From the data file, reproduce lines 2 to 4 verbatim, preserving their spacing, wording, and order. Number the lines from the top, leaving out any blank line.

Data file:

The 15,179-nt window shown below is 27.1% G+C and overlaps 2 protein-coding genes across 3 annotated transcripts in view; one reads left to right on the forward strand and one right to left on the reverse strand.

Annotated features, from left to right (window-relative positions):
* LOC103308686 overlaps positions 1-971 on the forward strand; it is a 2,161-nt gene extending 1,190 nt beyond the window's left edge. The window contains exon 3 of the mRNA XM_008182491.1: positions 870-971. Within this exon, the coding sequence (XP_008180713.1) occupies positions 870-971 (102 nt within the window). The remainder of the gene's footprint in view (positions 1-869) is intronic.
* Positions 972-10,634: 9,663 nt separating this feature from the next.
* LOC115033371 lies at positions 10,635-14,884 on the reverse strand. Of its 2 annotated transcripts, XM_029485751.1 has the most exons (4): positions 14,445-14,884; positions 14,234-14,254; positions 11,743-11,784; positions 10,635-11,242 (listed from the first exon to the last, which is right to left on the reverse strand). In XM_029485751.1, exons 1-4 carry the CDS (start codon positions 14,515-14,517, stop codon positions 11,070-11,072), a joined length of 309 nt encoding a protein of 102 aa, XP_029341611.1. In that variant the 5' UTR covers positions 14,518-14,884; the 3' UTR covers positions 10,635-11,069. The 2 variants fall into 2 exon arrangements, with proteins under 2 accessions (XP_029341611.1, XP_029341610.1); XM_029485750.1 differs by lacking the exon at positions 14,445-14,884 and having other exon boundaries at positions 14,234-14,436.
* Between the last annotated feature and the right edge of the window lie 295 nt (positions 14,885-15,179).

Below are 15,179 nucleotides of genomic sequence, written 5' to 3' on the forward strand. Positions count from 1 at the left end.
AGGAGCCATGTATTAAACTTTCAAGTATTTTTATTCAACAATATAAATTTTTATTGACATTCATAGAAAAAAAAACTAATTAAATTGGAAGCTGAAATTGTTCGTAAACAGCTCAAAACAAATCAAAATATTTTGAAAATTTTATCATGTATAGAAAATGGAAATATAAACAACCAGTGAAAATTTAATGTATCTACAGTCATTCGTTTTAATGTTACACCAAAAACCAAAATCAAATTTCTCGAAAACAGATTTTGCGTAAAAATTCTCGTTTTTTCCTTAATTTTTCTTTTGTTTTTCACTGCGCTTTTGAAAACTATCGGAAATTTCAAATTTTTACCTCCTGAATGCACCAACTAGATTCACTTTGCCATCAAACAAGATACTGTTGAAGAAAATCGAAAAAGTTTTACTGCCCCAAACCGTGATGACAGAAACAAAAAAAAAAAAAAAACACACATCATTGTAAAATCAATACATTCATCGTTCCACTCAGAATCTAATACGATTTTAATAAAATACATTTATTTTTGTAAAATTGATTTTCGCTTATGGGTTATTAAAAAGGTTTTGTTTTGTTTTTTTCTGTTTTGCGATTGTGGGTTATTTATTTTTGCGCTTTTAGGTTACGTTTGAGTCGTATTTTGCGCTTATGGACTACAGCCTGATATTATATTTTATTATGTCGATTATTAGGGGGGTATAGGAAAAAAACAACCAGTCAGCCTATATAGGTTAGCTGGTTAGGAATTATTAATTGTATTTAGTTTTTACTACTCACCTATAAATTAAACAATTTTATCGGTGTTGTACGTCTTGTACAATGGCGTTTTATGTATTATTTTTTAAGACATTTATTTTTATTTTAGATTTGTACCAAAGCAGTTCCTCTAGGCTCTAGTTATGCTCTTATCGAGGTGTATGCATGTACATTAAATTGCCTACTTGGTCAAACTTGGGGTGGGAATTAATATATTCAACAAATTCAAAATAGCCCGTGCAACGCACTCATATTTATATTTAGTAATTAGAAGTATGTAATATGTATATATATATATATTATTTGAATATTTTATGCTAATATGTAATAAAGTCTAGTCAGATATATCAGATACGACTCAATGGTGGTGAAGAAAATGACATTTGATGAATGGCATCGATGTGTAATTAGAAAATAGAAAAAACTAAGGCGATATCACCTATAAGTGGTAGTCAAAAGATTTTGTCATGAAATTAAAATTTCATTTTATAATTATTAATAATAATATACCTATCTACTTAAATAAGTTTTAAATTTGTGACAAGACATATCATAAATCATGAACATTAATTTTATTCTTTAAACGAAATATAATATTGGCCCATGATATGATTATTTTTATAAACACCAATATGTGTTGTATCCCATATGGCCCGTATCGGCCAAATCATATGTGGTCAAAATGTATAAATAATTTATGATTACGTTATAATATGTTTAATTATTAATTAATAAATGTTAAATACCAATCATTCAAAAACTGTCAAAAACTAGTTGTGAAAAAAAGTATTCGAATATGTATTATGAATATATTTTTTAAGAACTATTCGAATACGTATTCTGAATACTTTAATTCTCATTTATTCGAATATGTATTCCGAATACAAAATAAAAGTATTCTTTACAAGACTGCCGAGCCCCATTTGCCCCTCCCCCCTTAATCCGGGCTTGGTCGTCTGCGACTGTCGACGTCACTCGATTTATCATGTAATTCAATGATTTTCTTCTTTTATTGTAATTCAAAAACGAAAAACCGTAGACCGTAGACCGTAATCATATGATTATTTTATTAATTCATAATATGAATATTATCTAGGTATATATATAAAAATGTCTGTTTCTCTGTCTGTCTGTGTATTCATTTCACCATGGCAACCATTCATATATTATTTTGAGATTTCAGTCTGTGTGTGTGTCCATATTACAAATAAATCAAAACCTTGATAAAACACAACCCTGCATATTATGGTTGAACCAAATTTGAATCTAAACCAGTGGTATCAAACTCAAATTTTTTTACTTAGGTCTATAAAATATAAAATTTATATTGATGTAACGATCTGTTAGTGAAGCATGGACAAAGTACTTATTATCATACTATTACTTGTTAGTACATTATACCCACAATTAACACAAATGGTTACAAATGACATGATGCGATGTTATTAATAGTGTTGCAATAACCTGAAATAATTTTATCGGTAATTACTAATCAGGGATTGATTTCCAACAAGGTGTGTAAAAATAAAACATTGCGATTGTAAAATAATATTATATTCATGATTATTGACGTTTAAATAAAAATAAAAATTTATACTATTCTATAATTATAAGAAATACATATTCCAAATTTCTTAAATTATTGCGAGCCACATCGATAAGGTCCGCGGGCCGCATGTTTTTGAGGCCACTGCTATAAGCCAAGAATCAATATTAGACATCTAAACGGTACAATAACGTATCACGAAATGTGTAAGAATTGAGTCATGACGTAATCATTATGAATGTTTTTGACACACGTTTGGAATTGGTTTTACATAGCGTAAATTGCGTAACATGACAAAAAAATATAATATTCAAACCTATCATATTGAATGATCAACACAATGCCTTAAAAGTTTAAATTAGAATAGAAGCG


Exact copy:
Annotated features, from left to right (window-relative positions):
* LOC103308686 overlaps positions 1-971 on the forward strand; it is a 2,161-nt gene extending 1,190 nt beyond the window's left edge. The window contains exon 3 of the mRNA XM_008182491.1: positions 870-971. Within this exon, the coding sequence (XP_008180713.1) occupies positions 870-971 (102 nt within the window). The remainder of the gene's footprint in view (positions 1-869) is intronic.
* Positions 972-10,634: 9,663 nt separating this feature from the next.